Sentencing Guidelines and Judicial Discretion: Quasi-experimental Evidence from Human Calculation Errors
There is a debate about whether advisory non-binding sentencing guidelines affect the sentences outcomes of individuals convicted in jurisdictions with this sentencing framework. Identifying the impact of sentencing guidelines is a difficult empirical problem because court actors may have preferences for sentencing severity that are correlated with the preferences that are outlined in the guidelines. But, in Maryland, ten percent of the recommended sentences computed in the guideline worksheets contain calculation errors. We use this unique source of quasi-experimental variation to quantify the extent to which sentencing guidelines influence policy outcomes. Among drug offenses, we find that the direct impact of the guidelines is roughly ½ the size of the overall correlation between recommendations and outcomes. For violent offenses, we find the same ½ discount for sentence recommendations that are higher than they should have been, but more responsiveness to recommendations that are too low. We find no evidence that the guidelines themselves directly affect discretion for property offenders, perhaps because judges generally have substantial experience with property cases and therefore do not rely on the errant information. Sentences are more sensitive to both accurate and inaccurate recommendations for crimes that occur less frequently and have more complicated sentencing. This suggests that when the court has more experience, the recommendations have less influence. More tentative findings suggest that, further down the decision chain, parole boards counteract the remaining influence of the guidelines.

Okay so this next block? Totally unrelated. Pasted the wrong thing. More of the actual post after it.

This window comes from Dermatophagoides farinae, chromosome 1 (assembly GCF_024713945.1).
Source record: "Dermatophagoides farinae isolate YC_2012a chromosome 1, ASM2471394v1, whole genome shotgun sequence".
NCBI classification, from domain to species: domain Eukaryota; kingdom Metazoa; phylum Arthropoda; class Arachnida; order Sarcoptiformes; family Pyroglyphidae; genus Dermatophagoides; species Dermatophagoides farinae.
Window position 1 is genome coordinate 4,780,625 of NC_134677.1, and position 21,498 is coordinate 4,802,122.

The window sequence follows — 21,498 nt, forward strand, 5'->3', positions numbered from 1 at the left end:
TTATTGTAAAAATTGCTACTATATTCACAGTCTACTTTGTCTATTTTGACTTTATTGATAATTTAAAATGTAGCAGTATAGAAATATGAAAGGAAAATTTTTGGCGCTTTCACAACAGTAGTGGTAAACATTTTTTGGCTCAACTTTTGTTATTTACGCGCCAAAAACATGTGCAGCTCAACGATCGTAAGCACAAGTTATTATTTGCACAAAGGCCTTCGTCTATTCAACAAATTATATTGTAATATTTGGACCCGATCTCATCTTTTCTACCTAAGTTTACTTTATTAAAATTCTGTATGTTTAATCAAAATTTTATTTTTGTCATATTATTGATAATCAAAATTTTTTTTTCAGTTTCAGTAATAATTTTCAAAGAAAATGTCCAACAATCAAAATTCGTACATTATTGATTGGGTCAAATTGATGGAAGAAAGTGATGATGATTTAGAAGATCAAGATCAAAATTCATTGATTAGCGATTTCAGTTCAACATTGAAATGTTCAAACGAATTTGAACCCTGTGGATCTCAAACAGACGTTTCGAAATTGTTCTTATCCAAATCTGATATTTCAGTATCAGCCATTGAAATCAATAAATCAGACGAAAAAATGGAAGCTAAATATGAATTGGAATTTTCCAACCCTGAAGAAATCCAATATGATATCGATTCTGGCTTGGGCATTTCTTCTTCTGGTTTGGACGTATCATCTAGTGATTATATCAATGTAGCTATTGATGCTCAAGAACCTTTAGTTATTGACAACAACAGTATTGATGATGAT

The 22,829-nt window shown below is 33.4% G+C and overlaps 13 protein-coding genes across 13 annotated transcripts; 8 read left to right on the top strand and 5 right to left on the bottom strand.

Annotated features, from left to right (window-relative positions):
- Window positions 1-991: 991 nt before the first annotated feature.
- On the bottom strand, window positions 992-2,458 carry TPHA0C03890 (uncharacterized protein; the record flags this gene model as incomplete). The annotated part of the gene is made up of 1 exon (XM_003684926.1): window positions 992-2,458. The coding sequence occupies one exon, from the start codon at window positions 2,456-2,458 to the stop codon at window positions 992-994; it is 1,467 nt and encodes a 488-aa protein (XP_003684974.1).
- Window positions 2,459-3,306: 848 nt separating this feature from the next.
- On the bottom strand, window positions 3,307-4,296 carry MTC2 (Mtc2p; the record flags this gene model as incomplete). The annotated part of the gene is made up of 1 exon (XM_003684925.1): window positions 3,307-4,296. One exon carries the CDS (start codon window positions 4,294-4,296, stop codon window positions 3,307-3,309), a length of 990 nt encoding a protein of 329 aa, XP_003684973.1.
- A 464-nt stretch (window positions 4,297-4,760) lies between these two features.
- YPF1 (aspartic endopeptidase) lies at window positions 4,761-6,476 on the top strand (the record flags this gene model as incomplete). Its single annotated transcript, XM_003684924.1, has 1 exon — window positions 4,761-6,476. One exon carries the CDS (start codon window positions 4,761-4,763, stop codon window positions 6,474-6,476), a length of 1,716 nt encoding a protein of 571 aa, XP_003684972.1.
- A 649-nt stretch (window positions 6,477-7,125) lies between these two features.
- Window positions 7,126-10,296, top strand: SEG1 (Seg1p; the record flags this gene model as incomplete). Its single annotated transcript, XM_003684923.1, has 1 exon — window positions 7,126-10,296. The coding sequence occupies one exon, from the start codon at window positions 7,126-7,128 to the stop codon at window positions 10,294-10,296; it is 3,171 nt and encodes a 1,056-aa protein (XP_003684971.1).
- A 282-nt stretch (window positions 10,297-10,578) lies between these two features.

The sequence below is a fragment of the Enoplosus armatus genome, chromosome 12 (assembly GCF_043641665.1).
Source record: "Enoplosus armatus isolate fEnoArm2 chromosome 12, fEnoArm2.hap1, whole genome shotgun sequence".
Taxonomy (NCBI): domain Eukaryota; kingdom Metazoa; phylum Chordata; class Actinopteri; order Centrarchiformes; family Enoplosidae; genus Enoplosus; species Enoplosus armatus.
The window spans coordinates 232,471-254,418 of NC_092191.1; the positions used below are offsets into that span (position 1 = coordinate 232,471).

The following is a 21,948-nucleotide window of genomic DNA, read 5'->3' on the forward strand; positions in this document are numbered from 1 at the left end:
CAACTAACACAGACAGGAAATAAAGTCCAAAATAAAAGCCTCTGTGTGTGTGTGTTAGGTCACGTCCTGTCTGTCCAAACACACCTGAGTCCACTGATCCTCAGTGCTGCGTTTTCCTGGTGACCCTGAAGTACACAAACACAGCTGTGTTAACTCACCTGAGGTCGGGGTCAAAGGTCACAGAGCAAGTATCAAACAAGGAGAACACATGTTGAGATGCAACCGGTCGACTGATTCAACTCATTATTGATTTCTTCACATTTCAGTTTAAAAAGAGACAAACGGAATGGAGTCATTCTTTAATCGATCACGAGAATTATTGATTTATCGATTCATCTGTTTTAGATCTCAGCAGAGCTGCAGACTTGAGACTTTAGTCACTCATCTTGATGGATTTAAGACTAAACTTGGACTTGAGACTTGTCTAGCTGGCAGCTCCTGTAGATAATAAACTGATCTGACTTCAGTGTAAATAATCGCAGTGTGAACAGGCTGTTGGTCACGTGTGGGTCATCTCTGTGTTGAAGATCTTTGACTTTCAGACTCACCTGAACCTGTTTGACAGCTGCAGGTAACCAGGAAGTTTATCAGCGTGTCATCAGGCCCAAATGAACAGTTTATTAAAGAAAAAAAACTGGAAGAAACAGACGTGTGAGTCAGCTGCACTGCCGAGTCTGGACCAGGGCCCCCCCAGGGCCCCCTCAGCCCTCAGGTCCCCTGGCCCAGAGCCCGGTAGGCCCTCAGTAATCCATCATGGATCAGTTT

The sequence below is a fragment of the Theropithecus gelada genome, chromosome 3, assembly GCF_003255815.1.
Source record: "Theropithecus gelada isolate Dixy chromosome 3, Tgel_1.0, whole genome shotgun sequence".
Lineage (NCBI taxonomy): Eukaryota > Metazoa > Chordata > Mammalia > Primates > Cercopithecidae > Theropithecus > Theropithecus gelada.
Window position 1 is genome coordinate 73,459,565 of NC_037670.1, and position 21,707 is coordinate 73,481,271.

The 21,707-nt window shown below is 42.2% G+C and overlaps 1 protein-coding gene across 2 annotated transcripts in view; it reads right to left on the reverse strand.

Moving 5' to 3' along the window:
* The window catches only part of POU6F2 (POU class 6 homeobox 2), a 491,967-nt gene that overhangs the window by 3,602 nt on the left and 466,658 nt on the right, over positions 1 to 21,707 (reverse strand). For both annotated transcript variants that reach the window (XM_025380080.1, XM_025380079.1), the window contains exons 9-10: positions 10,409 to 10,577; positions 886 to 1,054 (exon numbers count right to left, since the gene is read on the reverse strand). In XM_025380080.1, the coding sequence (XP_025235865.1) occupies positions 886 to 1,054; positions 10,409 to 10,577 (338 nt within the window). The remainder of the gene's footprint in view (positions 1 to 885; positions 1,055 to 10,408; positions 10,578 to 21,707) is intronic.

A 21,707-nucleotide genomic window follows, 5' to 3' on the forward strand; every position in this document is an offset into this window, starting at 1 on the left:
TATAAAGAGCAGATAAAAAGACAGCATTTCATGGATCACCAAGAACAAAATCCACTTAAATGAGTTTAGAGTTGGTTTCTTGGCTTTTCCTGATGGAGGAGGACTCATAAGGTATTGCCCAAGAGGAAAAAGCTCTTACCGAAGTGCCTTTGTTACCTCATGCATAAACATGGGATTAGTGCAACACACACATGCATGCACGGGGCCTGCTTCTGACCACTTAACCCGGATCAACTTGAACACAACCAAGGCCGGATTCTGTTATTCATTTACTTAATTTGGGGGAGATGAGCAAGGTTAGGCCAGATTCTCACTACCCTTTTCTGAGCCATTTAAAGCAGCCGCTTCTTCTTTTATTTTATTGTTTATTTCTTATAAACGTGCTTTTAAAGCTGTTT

|Date of creation:||Apr 2011|
|Publication status:||published as “ Sentencing Guidelines and Judicial Discretion: Quasi - experimental Evidence from Human Calculation Errors ” (with Shawn D. Bushway and Emily G. Owens ), Journal of Empirical Legal Studies 9(2) , June 2012 , 291 - 319 .|
|Contact details of provider:|| Postal: National Bureau of Economic Research, 1050 Massachusetts Avenue Cambridge, MA 02138, U.S.A.|
Web page: http://www.nber.org
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"The Role of Discretion in the Criminal Justice System,"
Journal of Law, Economics and Organization,
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